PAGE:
Paulwell among 50 most important Blacks in Technology


Jamaica’s Minister of Commerce, Science and Technology, Phillip Paulwell, has been recognized by the editors of U.S. Black Engineer & Information Technology Magazine as one of the 50 Most Important Blacks in Technology for 2005.
Mr. Paulwell was one of a few non-Americans to make the list, which was initially announced in January, and received his award at the conclusion of the 19th Annual Black Engineer of the Year Awards Conference and Awards Dinner on Friday (February 18). The Black Engineer of the Year Awards Conference is the premier career development and employee recognition event for blacks in engineering, science, and technology held in the United States.
The honorees are chosen for this annual list based on their work in making technology part of global society. During the year that the list is publicized, its members are presented to young people as role models, and their accomplishments are upheld as examples of the important contributions made on a daily basis by the millions of blacks in high-tech jobs around the world.
Minister Paulwell was also featured in the January/February 2005 edition of U.S. Black Engineer & Information Technology Magazine, which is distributed to the top engineering universities in the United States, as well as Information Technology (IT) professionals throughout the country.
The other award winners were drawn from several top American private firms and prestigious research centres, such as the IBM Corporation, Sprint Communications Corporation, Boeing Corporation, Ford Motor Company, General Motors, as well as the Massachusetts Institute of Technology (MIT).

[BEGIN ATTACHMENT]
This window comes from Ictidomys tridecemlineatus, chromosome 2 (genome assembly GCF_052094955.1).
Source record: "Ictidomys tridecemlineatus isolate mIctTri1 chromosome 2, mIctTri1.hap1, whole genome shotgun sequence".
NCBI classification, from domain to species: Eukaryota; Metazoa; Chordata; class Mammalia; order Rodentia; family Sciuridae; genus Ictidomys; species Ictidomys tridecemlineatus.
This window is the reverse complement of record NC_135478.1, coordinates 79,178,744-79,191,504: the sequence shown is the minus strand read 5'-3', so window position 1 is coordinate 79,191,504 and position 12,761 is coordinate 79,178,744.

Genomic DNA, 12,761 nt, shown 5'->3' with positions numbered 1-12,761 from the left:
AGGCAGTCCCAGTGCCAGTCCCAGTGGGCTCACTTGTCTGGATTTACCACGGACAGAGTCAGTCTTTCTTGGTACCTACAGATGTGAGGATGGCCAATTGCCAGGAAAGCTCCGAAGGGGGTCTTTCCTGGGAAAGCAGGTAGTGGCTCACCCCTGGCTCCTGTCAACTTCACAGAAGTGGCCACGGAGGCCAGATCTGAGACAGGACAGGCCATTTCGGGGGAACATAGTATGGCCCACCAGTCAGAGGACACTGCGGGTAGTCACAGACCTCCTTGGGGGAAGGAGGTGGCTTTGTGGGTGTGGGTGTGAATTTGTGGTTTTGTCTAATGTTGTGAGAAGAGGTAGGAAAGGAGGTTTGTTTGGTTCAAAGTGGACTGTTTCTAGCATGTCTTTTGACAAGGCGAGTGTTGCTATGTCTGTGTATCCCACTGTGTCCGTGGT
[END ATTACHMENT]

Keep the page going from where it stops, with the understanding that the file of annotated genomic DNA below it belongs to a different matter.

In his address to the conference, Mr. Paulwell stressed that establishing Jamaica’s reputation as a key high-tech destination within the Caribbean basin and developing a knowledge-based economy was a top priority of the Jamaican government. “Jamaica’s long-term economic advancement is indeed linked to our ability to promote further growth and expansion in the island’s information and communications technology (ICT) sector, and to foster even greater levels of investment in this area,” he said.
The Minister stated that transforming the Jamaican economy into one, which is knowledge-based, was essential, given the increasing opportunities within the new global economy where the island had promising strategic advantages.
“With the liberalization of (Jamaica’s) telecommunications sector, we have seen a dramatic rise in small, innovative start-up firms coming on the scene and making very successful strides in creating new niche markets for Internet services and software development. These enterprises are diverse in scope and character and range from travel and tourism concerns to education, banking and financial services and are demonstrative of the considerable economic gains that are accruing from this sector,” he said.
Minister Paulwell also mentioned that recent initiatives in Jamaica, aimed at enhancing the relationship between government and citizens through the use of digital technologies, were altering the very concept of public service delivery.
In addition to highlighting practical advancements, such as the ability to pay for public services online, Mr. Paulwell noted that it was essential that government continue to “underscore the benefits and relevance of this sector and to increase the awareness – on all levels within Jamaica – about the economic opportunities that the further development and expansion of digital industries present for the Jamaican people.”
The Minister’s submission, which focused largely on the need to utilize digital technologies for national development, also spoke to the potential benefits for the Caribbean in increasing its investment in this emerging sector. He further argued that “strategic planning and a structured programme to maximize existing opportunities” could lead to even greater profitability within this sector.
“The dramatic advances in e-business and the increased success of digital industries in Jamaica and the Caribbean in generating economic growth and expanding employment opportunities, are clear indications of the vast potential that exists for the small economies of the region and underscores the potential benefits of liberalization in telecommunications,” Mr. Paulwell observed.

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